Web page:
Support for LAist comes from
We Explain L.A.
Stay Connected

Share This

Climate and Environment

Here’s Why Cold Weather Feels Colder In LA. And No, It's Not Just In Your Head

A pug is shown wrapped in a plaid blanket with just its face showing, sitting in a dirt path on what appears to be a hiking path.
Even this dog feels cold.
(Matthew Henry
/
Unsplash)
Before you read more...
Dear reader, we're asking you to help us keep local news available for all. Your tax-deductible financial support keeps our stories free to read, instead of hidden behind paywalls. We believe when reliable local reporting is widely available, the entire community benefits. Thank you for investing in your neighborhood.

Between the atmospheric rivers and the ongoing cold, Angelenos are chillier these days than we’re accustomed to. Some of our more sarcastic Midwest or East Coast kinfolk might like to make jokes at our expense — “Oh, did it get down to 50 degrees? Better bundle up!” — but the truth is, colder temperatures in Southern California do in fact feel cooler than the same temperature in a crisper climate.

Says who?

Says science.

Also, history. Take heed:

Support for LAist comes from

No Insulation

If you’ve ever woken up on a chilly L.A. day and decided it was simply not possible to remove your body from bed, you’re not alone — and there’s a reason. Most California residences weren’t insulated prior to 1974, having been built under the assumption that none was needed due to the Golden State’s temperate climate.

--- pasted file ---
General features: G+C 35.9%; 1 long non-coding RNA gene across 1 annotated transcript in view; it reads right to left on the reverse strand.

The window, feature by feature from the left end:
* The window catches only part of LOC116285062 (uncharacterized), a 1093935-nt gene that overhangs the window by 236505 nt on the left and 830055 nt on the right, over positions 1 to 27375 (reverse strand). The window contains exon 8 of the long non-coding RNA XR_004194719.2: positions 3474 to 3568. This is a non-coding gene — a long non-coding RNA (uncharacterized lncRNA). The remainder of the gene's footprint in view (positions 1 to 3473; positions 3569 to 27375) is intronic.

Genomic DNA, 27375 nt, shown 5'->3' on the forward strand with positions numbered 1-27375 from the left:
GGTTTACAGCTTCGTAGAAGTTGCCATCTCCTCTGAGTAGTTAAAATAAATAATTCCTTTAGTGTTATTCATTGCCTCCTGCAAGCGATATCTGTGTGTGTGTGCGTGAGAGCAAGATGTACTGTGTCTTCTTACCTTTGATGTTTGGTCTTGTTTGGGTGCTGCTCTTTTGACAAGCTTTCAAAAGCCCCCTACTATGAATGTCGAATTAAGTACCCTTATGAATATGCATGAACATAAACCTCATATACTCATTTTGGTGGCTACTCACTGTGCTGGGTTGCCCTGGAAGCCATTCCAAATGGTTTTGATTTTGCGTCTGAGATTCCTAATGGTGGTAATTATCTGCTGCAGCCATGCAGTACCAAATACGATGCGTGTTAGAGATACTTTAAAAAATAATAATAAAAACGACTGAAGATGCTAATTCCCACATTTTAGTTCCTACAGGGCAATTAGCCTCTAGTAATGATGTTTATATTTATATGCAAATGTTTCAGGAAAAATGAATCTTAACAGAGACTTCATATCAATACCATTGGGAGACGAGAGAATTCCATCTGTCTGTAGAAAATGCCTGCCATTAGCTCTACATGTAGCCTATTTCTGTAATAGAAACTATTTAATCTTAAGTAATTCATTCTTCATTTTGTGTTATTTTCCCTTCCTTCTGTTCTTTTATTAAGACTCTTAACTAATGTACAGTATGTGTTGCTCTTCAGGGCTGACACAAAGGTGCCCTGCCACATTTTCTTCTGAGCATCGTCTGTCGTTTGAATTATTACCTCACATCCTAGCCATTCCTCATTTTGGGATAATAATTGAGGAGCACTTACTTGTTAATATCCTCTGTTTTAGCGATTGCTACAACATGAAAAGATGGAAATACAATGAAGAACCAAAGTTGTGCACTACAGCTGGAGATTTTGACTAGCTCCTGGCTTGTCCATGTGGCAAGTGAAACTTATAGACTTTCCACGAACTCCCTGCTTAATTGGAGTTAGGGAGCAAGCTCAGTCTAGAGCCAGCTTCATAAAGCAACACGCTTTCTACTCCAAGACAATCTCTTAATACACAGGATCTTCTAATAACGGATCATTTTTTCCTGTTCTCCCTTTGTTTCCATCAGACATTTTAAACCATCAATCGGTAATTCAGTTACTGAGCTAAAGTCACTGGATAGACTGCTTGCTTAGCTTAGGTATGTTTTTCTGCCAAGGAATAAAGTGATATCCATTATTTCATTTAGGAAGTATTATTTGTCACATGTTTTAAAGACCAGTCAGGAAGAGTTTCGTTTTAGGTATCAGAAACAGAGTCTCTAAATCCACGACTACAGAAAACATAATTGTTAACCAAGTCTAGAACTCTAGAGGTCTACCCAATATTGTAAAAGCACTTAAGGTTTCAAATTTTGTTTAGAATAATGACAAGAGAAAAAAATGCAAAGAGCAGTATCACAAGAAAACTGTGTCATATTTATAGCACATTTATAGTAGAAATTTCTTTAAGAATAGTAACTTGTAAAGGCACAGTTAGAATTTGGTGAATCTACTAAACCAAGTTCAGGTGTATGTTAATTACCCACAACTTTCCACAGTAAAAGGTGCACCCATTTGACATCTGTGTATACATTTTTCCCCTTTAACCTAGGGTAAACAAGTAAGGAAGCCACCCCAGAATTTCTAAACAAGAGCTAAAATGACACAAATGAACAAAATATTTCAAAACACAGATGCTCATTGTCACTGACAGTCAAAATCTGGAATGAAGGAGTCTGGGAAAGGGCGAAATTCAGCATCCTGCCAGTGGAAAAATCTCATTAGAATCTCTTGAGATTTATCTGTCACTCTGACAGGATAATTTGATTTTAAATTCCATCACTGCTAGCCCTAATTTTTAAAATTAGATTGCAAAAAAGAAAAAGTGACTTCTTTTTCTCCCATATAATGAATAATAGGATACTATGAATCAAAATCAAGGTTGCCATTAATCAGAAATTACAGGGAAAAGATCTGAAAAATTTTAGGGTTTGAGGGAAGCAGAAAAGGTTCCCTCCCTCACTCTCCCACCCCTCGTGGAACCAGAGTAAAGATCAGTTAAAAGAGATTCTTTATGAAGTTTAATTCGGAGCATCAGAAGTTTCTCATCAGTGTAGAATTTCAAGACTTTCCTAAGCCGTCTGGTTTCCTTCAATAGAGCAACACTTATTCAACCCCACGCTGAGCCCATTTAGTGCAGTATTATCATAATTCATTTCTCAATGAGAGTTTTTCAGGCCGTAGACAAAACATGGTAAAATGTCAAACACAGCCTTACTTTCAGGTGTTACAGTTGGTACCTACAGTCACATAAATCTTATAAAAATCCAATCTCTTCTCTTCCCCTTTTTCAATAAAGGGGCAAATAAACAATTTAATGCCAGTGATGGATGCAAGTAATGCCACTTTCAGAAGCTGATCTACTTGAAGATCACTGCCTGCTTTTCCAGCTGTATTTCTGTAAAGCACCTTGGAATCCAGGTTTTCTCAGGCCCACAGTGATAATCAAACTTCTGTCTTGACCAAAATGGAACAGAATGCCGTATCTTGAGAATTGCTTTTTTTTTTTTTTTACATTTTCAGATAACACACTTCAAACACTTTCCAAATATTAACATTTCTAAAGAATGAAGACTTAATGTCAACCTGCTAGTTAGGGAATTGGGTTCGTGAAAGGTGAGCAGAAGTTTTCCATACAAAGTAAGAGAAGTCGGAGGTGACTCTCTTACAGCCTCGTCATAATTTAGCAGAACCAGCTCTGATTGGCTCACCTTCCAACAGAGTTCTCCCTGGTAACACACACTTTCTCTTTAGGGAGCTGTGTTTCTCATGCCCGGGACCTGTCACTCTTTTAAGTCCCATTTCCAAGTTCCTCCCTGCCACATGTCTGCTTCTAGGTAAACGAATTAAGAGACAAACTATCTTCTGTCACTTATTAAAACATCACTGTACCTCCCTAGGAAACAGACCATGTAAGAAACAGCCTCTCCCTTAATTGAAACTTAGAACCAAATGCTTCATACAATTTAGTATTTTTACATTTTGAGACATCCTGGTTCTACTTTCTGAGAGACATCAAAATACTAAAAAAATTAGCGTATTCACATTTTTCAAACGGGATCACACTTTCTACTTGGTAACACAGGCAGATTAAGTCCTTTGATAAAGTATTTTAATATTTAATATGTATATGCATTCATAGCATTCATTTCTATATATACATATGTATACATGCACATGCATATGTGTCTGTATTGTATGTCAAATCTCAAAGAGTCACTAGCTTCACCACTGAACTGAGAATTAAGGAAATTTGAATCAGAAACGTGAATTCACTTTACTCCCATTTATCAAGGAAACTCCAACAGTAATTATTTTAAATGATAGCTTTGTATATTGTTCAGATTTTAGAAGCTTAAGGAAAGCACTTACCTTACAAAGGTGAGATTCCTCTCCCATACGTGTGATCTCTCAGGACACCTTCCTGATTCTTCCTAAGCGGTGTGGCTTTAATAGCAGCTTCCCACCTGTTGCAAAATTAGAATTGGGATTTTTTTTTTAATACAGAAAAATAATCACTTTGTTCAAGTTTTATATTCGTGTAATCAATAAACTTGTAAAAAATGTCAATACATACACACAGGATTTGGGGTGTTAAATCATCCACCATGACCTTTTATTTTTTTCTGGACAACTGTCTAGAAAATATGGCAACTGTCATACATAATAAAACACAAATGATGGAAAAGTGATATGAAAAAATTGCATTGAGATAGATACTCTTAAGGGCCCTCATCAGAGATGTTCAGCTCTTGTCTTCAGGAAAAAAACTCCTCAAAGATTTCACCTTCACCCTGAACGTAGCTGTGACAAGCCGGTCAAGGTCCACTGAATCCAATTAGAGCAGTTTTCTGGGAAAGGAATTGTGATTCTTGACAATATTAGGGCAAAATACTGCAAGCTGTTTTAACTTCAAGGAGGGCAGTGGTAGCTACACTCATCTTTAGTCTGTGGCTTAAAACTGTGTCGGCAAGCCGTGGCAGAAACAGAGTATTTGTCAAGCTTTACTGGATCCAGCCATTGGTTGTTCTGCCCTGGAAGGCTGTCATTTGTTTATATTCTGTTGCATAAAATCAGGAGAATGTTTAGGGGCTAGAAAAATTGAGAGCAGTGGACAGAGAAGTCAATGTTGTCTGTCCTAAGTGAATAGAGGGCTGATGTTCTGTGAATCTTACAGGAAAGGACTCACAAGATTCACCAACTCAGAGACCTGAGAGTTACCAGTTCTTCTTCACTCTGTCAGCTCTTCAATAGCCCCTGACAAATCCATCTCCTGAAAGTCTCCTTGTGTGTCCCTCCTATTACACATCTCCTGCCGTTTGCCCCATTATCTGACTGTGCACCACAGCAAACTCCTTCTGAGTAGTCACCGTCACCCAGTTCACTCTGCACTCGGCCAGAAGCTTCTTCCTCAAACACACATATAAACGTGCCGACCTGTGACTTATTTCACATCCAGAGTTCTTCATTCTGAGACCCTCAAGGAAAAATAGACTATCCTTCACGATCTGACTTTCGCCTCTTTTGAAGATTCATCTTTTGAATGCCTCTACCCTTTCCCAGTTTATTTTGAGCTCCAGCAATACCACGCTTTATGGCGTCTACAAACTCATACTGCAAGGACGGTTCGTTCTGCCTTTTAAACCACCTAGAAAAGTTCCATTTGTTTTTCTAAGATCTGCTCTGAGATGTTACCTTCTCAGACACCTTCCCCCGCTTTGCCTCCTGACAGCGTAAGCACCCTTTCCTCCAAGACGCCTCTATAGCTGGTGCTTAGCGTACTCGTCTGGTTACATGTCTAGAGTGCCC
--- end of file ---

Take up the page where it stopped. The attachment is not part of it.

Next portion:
Building codes and regulations have since been updated and will continue to be, but not all structures have been retrofitted. That means that unlike our fellow Americans in colder parts of the country, many of our homes are basically planks of wood held up by chewing gum and a prayer.

Shoddy Windows

Similarly, state requirements for windows’ ability to insulate — known as the U-factor — has changed over the years as legislators update Title 24, the same bill that regulates other insulation factors. But the same problem applies; older buildings aren’t always retrofitted, meaning the breeze you feel seeping in from the other side of the glass is quite real.

Acclimatization

A map of the U.S. has bands of color indicating whether temperatures are expected to be above, below or at typicall averages. The entire west coast is in blue, indicating lower than average temps.
(Courtesy NWS)

Okay, here’s the truth. Research shows that the human body does in fact acclimate to warmer or colder temperatures very quickly; like, within 10-20 days. That means folks who live in L.A. are simply less accustomed to cold weather, and so it feels more chilly.

But — and this is a big but — acclimatization happens so fast that anyone who travels to a warmer climate would start to experience, say, 50 degrees as pretty darn frosty within about a week, give or take.

Support for LAist comes from

What does this mean? It means the most important question at hand has been resolved: your friends and family who live in colder areas aren’t any tougher than you. They’ve just… well, they’ve made their choices.

What questions do you have about Southern California?

Most Read
Corrected January 21, 2023 at 7:17 PM PST
An earlier version of this story had an image incorrectly labeled as downtown L.A. It was St. Paul, Minnesota. While we regret the error, we do think it felt that cold. It has been replaced with the map showing we aren't totally imagining it.